... and to which we give the name of presentiments (a word of astonishing verbal accuracy), Montefiore spent the first hours of the night at his window, endeavoring to look below him to the secret apartment where, undoubtedly, the merchant and his wife had hidden the love and joyfulness of their old age. The ware-room of the "entresol" separated him from the rooms on the ground-floor. The captain therefore could not have recourse to noises significantly made from one floor to the other, an artificial language which all lovers know well how to create. But chance, or it ...
— Juana • Honore de Balzac

... enjoyed the glory of a second refusal: and when the virtues of the father were alleged in favor of his son, the praefect, with the firmness of a disinterested patriot, declared to the electors, that the feeble age of the one, and the unexperienced youth of the other, were equally incapable of the laborious duties of government. Several candidates were proposed; and, after weighing the objections of character or situation, they were successively rejected; but, as soon as ...
— The History of The Decline and Fall of the Roman Empire - Volume 2 • Edward Gibbon

... writers of note, of any country, or of any age, from whom quotations might not be made in proof of the love with which they regarded Nature. And this remark applies as much to religious and philosophic writers as to poets,—equally to Plato, St. Francois de Sales, Bacon, and Fenelon, as to Shakespeare, Racine, Calderon, or Burns; ...
— Paul and Virginia • Bernardin de Saint Pierre

... composed of eight or ten young people, my three great nephews, and sons of my old friends. They get excited to the point of yelling. Aurore is not admitted; the plays are not suited to her age. As for me, I am so amused that I become exhausted. I am sure that you would be madly amused by it also; for there is a splendid fire and abandon in these improvisations; and the characters done by Maurice have the appearance of living beings, of a burlesque life that ...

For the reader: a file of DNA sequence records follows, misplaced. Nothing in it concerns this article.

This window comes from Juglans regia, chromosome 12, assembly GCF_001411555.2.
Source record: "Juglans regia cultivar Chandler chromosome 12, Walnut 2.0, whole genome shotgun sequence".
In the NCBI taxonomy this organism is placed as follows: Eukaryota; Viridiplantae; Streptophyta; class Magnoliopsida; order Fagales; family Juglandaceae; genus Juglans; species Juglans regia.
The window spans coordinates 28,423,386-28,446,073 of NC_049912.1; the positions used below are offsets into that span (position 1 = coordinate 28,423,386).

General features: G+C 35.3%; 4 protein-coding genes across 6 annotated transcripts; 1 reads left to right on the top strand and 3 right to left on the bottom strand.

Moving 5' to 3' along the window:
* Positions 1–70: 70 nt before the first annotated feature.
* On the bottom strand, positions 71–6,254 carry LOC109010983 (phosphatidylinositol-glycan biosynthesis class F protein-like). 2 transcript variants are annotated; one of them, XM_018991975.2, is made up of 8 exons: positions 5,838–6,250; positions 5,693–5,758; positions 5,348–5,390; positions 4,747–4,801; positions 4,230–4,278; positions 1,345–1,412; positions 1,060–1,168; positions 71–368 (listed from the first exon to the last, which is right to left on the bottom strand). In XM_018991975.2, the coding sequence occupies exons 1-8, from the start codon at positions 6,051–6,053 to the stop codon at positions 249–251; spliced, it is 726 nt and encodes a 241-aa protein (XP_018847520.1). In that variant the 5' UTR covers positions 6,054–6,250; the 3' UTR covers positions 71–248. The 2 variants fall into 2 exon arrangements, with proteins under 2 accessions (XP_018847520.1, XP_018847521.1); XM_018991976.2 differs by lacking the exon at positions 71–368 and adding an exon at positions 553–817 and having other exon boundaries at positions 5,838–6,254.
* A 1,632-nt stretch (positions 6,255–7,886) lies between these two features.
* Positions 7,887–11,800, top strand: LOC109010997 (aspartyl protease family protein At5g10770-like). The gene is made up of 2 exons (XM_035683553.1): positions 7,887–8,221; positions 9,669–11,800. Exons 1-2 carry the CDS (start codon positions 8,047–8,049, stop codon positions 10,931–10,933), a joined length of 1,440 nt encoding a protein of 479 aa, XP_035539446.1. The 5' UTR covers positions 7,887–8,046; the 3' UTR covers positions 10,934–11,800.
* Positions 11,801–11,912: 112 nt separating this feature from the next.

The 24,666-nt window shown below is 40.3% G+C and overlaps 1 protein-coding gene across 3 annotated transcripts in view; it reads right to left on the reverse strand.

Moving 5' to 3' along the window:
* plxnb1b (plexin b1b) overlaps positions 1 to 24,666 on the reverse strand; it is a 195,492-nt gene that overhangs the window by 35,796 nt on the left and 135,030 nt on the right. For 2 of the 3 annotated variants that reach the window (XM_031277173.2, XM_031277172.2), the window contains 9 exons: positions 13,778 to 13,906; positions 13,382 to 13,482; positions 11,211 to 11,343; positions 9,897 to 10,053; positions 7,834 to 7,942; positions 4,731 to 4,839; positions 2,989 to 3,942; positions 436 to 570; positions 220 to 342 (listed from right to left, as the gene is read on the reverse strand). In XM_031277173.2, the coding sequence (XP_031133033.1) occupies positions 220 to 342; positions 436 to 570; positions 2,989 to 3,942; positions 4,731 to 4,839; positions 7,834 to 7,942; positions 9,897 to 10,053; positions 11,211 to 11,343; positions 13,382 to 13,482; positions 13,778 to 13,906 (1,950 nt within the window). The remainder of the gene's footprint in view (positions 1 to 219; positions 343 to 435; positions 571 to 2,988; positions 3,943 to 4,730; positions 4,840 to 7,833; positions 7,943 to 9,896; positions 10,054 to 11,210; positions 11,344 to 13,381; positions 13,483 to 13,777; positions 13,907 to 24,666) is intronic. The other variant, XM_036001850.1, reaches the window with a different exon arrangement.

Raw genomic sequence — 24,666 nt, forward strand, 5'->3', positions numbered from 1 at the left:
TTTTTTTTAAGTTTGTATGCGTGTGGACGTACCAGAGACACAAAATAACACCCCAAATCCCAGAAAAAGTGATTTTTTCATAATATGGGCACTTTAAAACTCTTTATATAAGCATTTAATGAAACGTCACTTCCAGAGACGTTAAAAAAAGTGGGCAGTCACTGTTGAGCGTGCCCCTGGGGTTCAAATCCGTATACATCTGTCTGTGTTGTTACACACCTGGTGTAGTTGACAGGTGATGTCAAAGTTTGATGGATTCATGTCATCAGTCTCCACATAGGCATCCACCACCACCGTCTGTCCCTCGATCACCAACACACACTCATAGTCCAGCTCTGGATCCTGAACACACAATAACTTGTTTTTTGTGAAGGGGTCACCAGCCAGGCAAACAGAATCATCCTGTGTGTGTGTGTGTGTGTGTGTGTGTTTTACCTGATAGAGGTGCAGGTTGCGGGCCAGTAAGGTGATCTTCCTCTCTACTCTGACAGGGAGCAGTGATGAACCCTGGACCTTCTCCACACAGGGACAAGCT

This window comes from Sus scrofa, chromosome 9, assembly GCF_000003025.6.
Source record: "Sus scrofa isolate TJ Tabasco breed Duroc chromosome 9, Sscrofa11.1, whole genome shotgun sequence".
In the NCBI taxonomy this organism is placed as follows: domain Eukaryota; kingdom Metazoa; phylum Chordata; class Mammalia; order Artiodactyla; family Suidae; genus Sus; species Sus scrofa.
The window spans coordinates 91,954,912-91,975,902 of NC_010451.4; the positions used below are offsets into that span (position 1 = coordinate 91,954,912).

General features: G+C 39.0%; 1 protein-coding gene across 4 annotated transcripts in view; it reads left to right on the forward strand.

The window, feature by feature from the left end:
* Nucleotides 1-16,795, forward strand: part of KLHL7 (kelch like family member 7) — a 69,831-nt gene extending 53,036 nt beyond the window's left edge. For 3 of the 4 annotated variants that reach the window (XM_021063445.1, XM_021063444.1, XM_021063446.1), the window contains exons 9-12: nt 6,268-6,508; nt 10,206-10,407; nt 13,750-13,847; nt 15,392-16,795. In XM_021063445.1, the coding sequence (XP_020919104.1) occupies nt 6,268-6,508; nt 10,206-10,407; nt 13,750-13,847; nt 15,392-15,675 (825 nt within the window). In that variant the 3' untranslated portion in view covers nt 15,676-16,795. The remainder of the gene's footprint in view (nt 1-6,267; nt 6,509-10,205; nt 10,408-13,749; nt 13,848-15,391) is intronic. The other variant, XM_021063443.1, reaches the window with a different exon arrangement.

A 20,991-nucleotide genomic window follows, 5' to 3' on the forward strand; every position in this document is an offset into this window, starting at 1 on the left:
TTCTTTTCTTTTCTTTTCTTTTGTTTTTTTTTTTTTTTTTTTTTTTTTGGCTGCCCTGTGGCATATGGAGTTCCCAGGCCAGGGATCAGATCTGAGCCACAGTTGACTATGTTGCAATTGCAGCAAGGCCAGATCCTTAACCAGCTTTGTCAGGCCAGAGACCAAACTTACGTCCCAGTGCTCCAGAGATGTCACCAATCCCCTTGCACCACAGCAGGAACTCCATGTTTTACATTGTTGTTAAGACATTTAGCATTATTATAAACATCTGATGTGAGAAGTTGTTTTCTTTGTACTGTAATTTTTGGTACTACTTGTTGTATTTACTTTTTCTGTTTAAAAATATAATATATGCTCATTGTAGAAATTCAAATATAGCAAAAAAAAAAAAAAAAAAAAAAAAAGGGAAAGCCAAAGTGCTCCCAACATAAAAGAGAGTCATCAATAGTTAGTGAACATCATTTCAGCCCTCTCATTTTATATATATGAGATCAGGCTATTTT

— The George Sand-Gustave Flaubert Letters • George Sand, Gustave Flaubert

... numbers of women of all ages, and all degrees of mental qualifications, find themselves suddenly without resource, through the accident of early death in the case of the professions, or of disaster in commercial life; and so many others, through disease or advanced age, or the still more cruel stroke of death, find themselves stranded, lonely, and deserted, and languishing for a fireside friend. What comfortable, beneficial unions might be brought about in such cases, one should think; and ...
— Harper's New Monthly Magazine, Volume 1, No. 2, July, 1850. • Various

... It seemed an age to Giraffe since they had started to creep to the other side of the shack; when he saw by the actions of their leader that Thad was now ready to order the ...
— The, Boy Scouts on Sturgeon Island - or Marooned Among the Game-fish Poachers • Herbert Carter

... about fifty years of age. She had white hair, calm, large, well-opened blue eyes, a steadfast mouth, and a gracious and at the same time dignified manner. She was not exactly beautiful; but she had the sort of face which most girls respected ...
— Light O' The Morning • L. T. Meade

... so much time and labour, was undertaken in a very solemn and determined spirit. His health, which he had hoped to recover in Spain, had been if anything damaged by his worryings with officialdom there; and although he was only forty-seven years of age he was in some respects already an old man. He had entered, although happily he did not know it, on the last decade of his life; and was already beginning to suffer from the two diseases, gout and ophthalmia, which were soon to undermine ...
— Christopher Columbus, Complete • Filson Young

... that my father was brought from Africa when but a boy, and was sold to old Col. Dick Singleton; and when the children were of age, the Colonel divided his plantations among them, and father fell to Col. M.K. Singleton, who was the ...
— My Life In The South • Jacob Stroyer

... to Dab in age and sympathy, gave a very admiring look at her brother's second "good fit," and ...
— Dab Kinzer - A Story of a Growing Boy • William O. Stoddard